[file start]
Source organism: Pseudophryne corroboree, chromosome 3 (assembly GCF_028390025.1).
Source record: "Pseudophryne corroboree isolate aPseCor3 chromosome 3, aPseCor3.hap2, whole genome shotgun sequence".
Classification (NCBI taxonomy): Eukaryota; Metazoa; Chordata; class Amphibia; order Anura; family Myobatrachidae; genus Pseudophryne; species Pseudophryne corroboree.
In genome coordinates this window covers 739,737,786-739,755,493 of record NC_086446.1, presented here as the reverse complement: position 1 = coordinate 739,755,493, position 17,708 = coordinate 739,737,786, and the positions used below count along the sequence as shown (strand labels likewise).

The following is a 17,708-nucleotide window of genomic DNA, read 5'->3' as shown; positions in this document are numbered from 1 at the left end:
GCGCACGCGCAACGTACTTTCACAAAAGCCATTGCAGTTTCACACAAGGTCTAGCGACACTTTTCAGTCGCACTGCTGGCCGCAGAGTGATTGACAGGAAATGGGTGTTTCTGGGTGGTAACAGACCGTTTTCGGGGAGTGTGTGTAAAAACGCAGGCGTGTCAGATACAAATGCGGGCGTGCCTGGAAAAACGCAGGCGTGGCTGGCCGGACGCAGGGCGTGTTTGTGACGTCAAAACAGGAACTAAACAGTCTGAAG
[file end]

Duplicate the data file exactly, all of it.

Source organism: Pseudophryne corroboree, chromosome 3 (assembly GCF_028390025.1).
Source record: "Pseudophryne corroboree isolate aPseCor3 chromosome 3, aPseCor3.hap2, whole genome shotgun sequence".
Classification (NCBI taxonomy): Eukaryota; Metazoa; Chordata; class Amphibia; order Anura; family Myobatrachidae; genus Pseudophryne; species Pseudophryne corroboree.
In genome coordinates this window covers 739,737,786-739,755,493 of record NC_086446.1, presented here as the reverse complement: position 1 = coordinate 739,755,493, position 17,708 = coordinate 739,737,786, and the positions used below count along the sequence as shown (strand labels likewise).

The following is a 17,708-nucleotide window of genomic DNA, read 5'->3' as shown; positions in this document are numbered from 1 at the left end:
GCGCACGCGCAACGTACTTTCACAAAAGCCATTGCAGTTTCACACAAGGTCTAGCGACACTTTTCAGTCGCACTGCTGGCCGCAGAGTGATTGACAGGAAATGGGTGTTTCTGGGTGGTAACAGACCGTTTTCGGGGAGTGTGTGTAAAAACGCAGGCGTGTCAGATACAAATGCGGGCGTGCCTGGAAAAACGCAGGCGTGGCTGGCCGGACGCAGGGCGTGTTTGTGACGTCAAAACAGGAACTAAACAGTCTGAAG